Cambridge International School and Cambridge Early Years Centre

Teaching Children the Difference Between Needs and Wants

Teaching Children the Difference Between Needs and Wants

Children are innocent souls who require proper guidance and role models in their lives. While they have good intentions, they frequently fail to see the big picture and make decisions that are both inefficient and unnecessary. There is often a lack of vision and clarity, particularly when it comes to distinguishing between what is necessary and what is driven by desire. 

In such cases, parents must intervene and assist their children in prioritising what they need over what they want.

Explain the difference between needs and wants

Needs” are things that you can’t live without. Our lives and health may be jeopardised if we do not have what we require, such as food and water.

Non-essentials are referred to as “wants.” Your life will not be materially affected if you do not have them, though you may be upset for a while.

Be a role model

As a parent, you must first serve as a role model for your child. Instead of spending money on frivolous items, teach your child the value of immediate needs over desirable items. Show them how you can put your desires aside to provide for others and your family.

Illustrate with examples

You can demonstrate this with examples and ask your child to determine whether an item is a “want” or a “need.” Using clothing as an example, if you already own a jacket but want to purchase another with a new cartoon print, it becomes a “want.” It is a “need” if you do not have a warm jacket or if your jacket no longer fits to keep you warm.

Teach your youngster the value of hard work

Your child should first and foremost understand the value of hard-earned money. Don’t give in to your child’s every request. Rather, make them earn it through various reward systems. Give them the opportunity to earn their money whenever possible, and then give them the option to invest it in whatever they want.

Have grocery cart discussions

Discuss how you make decisions about what to buy and what to pass up at the grocery store. For example, you can buy milk but not soda, and you can buy toothpaste but not sparkly purple nail polish. 

Teach them the value of money

Many chores should be done without remuneration to teach children the importance of serving the family. However, whenever possible, provide your children with the opportunity to earn money. Compensate fairly without overpaying so that the child learns the value of the money they earn.

If you are confused, refer our guide on teaching financial literacy to children.

Make them prioritise

Prioritizing is extremely important when it comes to understanding the difference between ‘needs’ and ‘wants.’ Your child may believe they require everything they desire, but it is your responsibility as a parent to help them distinguish between what they require and what they wish for.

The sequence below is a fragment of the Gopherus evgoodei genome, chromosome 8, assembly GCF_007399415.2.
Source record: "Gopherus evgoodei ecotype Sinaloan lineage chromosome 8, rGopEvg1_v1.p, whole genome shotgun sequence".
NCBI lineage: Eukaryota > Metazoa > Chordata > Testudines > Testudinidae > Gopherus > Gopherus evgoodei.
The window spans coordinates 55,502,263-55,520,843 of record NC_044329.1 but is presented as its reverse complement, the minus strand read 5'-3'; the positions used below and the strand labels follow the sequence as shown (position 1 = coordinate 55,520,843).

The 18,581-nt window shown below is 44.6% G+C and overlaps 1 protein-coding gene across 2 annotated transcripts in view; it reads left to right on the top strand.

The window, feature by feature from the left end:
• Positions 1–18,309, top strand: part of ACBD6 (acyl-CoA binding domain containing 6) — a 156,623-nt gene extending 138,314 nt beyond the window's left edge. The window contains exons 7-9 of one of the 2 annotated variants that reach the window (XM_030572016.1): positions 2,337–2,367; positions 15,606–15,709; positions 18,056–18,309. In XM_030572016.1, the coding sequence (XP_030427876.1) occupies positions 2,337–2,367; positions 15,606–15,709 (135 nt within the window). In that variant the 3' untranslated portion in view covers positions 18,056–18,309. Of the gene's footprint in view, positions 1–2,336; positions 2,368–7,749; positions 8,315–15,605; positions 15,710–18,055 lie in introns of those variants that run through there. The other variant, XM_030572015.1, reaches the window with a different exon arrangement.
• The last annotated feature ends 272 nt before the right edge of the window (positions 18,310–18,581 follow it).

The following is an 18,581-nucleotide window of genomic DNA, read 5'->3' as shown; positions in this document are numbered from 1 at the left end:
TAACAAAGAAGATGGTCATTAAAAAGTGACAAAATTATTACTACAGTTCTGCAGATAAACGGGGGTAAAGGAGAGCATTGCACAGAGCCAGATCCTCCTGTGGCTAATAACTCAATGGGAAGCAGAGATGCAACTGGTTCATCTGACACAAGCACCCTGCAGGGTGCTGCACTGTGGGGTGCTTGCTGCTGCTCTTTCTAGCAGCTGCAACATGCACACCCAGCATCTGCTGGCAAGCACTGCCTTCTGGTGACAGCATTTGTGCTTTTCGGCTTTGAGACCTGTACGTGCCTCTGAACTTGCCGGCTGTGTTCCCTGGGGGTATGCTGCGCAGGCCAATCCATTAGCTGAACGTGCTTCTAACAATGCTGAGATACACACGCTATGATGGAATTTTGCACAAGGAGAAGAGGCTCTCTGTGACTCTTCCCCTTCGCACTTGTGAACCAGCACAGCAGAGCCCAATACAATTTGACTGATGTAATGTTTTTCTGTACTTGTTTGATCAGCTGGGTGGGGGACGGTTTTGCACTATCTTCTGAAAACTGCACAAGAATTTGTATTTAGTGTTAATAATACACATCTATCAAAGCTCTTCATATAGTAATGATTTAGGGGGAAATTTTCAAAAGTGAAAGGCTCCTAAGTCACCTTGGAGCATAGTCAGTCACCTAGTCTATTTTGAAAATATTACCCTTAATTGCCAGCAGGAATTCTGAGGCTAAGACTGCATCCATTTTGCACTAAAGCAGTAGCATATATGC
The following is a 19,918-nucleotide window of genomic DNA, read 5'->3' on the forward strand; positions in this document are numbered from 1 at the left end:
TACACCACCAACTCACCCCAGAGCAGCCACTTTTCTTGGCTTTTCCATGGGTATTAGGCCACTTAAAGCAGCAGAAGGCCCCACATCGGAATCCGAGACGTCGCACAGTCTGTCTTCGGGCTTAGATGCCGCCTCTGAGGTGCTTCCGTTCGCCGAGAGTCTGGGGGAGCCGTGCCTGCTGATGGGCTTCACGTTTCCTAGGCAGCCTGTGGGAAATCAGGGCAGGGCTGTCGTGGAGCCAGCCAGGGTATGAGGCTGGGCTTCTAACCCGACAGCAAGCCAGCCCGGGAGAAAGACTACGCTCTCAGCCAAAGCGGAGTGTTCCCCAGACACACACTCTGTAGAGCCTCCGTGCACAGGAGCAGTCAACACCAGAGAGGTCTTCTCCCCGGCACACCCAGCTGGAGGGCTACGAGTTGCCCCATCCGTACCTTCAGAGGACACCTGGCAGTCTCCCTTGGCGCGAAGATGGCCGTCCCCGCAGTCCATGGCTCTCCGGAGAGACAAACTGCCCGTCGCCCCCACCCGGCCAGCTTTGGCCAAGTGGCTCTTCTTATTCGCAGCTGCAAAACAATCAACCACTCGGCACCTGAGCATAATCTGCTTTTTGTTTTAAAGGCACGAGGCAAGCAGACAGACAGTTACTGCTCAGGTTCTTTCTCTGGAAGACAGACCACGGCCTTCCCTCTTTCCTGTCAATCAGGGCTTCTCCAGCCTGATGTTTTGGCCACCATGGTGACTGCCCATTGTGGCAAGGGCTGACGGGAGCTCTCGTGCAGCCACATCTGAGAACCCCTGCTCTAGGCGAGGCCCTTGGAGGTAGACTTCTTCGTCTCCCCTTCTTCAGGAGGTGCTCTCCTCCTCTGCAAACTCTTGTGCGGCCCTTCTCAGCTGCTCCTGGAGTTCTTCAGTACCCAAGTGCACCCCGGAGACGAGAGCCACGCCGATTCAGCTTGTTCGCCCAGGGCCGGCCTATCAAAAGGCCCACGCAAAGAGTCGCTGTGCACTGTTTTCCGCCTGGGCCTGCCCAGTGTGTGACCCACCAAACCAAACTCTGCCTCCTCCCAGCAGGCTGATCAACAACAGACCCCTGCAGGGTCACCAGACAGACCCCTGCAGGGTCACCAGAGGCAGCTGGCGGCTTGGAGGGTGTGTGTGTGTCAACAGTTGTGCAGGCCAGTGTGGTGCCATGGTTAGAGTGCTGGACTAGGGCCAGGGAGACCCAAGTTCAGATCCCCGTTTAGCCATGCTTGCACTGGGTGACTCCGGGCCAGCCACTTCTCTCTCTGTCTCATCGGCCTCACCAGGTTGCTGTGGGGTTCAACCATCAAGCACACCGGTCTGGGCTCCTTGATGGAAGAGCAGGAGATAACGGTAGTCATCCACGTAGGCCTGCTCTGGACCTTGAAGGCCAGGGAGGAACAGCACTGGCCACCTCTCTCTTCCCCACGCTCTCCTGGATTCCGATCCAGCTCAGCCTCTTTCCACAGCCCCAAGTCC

Discuss ways to meet the needs of others

Because young children have no real understanding of the world outside of home and school, they tend to be very self-centred, or selfish. Make a list of needs in your neighbourhood or community to get him thinking about others. Do you have an elderly neighbour who requires leaf raking or driveway shovelling? Is there a homeless shelter where those old coats could be put to good use? Bring your young child with you to perform small acts of kindness and selflessness.

Budget exercise

When your child is old enough to understand the fundamentals of addition and subtraction, you can work together to create a fictitious household budget. Give them a set amount of fictitious money (say, 500 rupees) and a list of expenses, both necessities and desires.

Don’t confine your needs to ‘things.’

When we think about what we need, we usually think about material things and benefits. However, while assisting your child in understanding the concept of ‘needs,’ you must also teach them that it is not limited to the concept of things and objects. Needs can include anything from emotional support to activities and, of course, material items.

Also read,  Tips to Develop the Quality of Rationality & Logical Analysis in Children

Learn the concepts of “content” and “enough”

In today’s affluent society, parents may want to provide their children with the best that money can buy. However, they must not overindulge or they will become obsessed with material possessions. Instead, teach them to be content with what they have and to only buy what is absolutely necessary.

Encourage your child to share what they have with those who are less fortunate. Reinforce the significance of thoughtful giving rather than receiving.

When you teach your child the distinction between wants and needs, they will be happier with what they have. And you’ll have a better chance of raising a child who grows up to be a contented, financially responsible adult.

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